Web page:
Site icon The Road Back to Life

Making the Holidays More Positive

The Holiday Season can be a time of excitement, parties, gift giving and family gatherings. But for some people, it is a time of self-evaluation, loneliness, failures and anxiety about an uncertain future. Some people dread the holidays and then feel guilty about it.

The holidays are often filled with memories that become glorified as time passes or linked to loved ones that may no longer be in your life. Divorce, death, and distance are especially painful at this time. If you are worried about the coming holiday season, it’s a good idea to plan ahead.

Begin by evaluating what the holiday season means to you. What values do you think of when you think of the holidays, and are you practicing them? Consider past holidays. Where did you invest your energy? Was it worth it? Consider the rituals and traditions you practice. Which ones did you enjoy?

The following are some tips to help you cope:

Set Realistic Expectations

Most holiday depression is caused by expectations. If you can’t meet the expectations for gifts or celebrations of family members, let them know ahead of time that this holiday will be low key and that you do not have money for expensive gifts this year. Talk with them about what you can realistically do. Don’t allow yourself to have unrealistic expectations of your family and friends. Accept people’s limitations.

Avoid Hectic Schedules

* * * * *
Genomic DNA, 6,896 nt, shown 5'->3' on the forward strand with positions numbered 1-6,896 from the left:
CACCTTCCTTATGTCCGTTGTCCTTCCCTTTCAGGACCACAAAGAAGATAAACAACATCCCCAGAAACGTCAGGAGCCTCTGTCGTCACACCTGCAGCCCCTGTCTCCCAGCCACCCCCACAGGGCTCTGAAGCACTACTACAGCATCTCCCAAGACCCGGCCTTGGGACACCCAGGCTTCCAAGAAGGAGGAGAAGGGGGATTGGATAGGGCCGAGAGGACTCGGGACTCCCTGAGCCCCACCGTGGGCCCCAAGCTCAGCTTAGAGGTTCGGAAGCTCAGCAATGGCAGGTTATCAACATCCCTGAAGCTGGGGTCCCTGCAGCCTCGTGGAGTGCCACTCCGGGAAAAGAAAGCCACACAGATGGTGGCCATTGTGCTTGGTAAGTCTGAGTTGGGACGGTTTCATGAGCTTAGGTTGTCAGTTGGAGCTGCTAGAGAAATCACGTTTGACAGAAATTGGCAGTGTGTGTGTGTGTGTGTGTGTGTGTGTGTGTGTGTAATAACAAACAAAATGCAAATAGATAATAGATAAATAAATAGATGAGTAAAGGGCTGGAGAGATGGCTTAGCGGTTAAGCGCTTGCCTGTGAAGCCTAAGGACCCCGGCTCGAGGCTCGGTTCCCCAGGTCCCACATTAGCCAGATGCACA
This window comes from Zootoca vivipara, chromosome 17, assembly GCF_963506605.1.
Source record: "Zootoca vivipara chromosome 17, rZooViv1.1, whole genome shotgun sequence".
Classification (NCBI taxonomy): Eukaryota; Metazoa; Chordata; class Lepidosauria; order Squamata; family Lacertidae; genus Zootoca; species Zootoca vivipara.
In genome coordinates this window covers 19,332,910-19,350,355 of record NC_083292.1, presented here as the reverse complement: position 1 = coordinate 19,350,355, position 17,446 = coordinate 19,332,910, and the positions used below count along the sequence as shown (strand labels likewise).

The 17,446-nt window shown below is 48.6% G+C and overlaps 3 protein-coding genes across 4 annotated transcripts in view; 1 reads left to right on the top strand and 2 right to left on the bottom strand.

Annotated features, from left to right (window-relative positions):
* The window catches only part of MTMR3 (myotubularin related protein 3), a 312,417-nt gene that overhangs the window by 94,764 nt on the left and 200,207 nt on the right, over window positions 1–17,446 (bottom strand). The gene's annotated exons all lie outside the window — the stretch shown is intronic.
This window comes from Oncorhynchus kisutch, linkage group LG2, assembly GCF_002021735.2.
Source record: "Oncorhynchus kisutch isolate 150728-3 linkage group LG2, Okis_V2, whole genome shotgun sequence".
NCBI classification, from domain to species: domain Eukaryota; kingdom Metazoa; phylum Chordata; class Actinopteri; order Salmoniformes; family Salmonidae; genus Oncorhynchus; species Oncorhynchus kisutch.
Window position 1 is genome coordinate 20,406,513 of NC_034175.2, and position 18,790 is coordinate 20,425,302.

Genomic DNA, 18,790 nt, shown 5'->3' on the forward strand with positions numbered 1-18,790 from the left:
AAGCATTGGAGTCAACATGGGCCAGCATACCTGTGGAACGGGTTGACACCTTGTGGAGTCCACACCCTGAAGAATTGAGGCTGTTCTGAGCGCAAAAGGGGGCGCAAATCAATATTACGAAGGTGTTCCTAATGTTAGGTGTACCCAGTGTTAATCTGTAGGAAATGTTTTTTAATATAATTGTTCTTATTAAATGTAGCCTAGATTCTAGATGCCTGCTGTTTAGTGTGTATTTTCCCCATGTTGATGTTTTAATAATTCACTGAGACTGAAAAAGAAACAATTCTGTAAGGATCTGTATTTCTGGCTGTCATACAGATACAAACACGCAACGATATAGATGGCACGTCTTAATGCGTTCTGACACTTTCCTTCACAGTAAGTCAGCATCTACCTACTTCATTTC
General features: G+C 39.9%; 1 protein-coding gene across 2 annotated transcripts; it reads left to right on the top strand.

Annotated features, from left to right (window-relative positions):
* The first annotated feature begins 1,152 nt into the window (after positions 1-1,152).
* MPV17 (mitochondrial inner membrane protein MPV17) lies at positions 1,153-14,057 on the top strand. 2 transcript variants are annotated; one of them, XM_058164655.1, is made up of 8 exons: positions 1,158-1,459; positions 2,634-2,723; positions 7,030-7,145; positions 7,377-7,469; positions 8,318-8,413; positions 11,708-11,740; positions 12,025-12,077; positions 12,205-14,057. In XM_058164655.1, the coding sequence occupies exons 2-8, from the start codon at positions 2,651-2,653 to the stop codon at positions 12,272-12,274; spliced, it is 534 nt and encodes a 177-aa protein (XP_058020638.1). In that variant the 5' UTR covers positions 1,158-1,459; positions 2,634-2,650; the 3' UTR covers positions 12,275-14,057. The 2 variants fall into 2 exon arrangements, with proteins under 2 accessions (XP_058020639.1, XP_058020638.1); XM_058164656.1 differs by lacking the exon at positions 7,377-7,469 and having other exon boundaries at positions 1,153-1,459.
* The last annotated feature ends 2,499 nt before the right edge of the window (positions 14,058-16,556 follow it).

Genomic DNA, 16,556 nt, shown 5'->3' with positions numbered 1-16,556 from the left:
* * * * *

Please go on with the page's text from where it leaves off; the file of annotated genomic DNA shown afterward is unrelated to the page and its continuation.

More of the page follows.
Sit down with your family and/or friends and discuss your calendar. Don’t spend the holidays fulfilling obligations. Pick and choose the activities you want to do rather than those you feel obligated to do. Set priorities and avoid impossible goals.

Regroup and Revitalize

Set aside time for your favorite holiday traditions. Take time to take care of yourself. Be sure to get enough rest. Bake, cook, and freeze ahead of time. Buy prepared foods. Focus on simplicity and the purpose of the get together.

Make Plans

If you will be alone on the holidays, plan ahead for how you will spend the holidays. Invite others over for a meal or party. You can plan a vacation, attend movies, offer to work to help those that need a day off, or volunteer at a soup kitchen or homeless shelter.

Dealing With Family

Not all families represent those shown in the media. There may be conflicts, tension and unresolved issues in your family. If you feel the situation is too stressful, you can decide not to celebrate with your family or limit the amount of time you spend together. If there has been a change or loss such as a divorce, remarriage or death since last year, be willing to let go of the way things used to be or “should be”.

Avoid Excuses

Try to limit the holiday treats and alcohol. If you are in recovery from drugs or alcohol, be sure to stay actively involved with your support system and recovery program and plan ahead for coping with holiday parties and stressful situations.

Coping with Depression

If you have lost a loved one or ended a relationship since last year, this may be a particularly painful time.  Spend time with people who care about you. Ask for what you need.

Above all, stay safe, stay warm , and we’ll be thinking of you this holiday season!

Exit mobile version